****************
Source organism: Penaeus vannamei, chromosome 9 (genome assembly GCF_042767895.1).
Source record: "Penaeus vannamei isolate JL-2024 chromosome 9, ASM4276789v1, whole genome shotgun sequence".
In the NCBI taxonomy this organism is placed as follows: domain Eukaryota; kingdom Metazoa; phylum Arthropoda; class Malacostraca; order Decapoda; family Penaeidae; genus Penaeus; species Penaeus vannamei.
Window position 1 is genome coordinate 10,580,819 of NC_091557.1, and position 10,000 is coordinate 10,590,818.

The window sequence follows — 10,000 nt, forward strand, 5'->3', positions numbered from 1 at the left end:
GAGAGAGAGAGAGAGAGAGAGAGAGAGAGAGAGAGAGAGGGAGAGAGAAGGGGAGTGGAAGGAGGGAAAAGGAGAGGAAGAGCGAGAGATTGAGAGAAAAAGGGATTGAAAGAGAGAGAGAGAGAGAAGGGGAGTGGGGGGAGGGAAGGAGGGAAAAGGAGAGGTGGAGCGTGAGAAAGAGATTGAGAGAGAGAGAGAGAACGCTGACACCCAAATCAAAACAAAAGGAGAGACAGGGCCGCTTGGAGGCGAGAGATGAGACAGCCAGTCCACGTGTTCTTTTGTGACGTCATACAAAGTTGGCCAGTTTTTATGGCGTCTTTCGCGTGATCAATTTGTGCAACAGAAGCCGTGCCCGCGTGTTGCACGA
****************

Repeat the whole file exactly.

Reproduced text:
Source organism: Penaeus vannamei, chromosome 9 (genome assembly GCF_042767895.1).
Source record: "Penaeus vannamei isolate JL-2024 chromosome 9, ASM4276789v1, whole genome shotgun sequence".
In the NCBI taxonomy this organism is placed as follows: domain Eukaryota; kingdom Metazoa; phylum Arthropoda; class Malacostraca; order Decapoda; family Penaeidae; genus Penaeus; species Penaeus vannamei.
Window position 1 is genome coordinate 10,580,819 of NC_091557.1, and position 10,000 is coordinate 10,590,818.

The window sequence follows — 10,000 nt, forward strand, 5'->3', positions numbered from 1 at the left end:
GAGAGAGAGAGAGAGAGAGAGAGAGAGAGAGAGAGAGAGGGAGAGAGAAGGGGAGTGGAAGGAGGGAAAAGGAGAGGAAGAGCGAGAGATTGAGAGAAAAAGGGATTGAAAGAGAGAGAGAGAGAGAAGGGGAGTGGGGGGAGGGAAGGAGGGAAAAGGAGAGGTGGAGCGTGAGAAAGAGATTGAGAGAGAGAGAGAGAACGCTGACACCCAAATCAAAACAAAAGGAGAGACAGGGCCGCTTGGAGGCGAGAGATGAGACAGCCAGTCCACGTGTTCTTTTGTGACGTCATACAAAGTTGGCCAGTTTTTATGGCGTCTTTCGCGTGATCAATTTGTGCAACAGAAGCCGTGCCCGCGTGTTGCACGA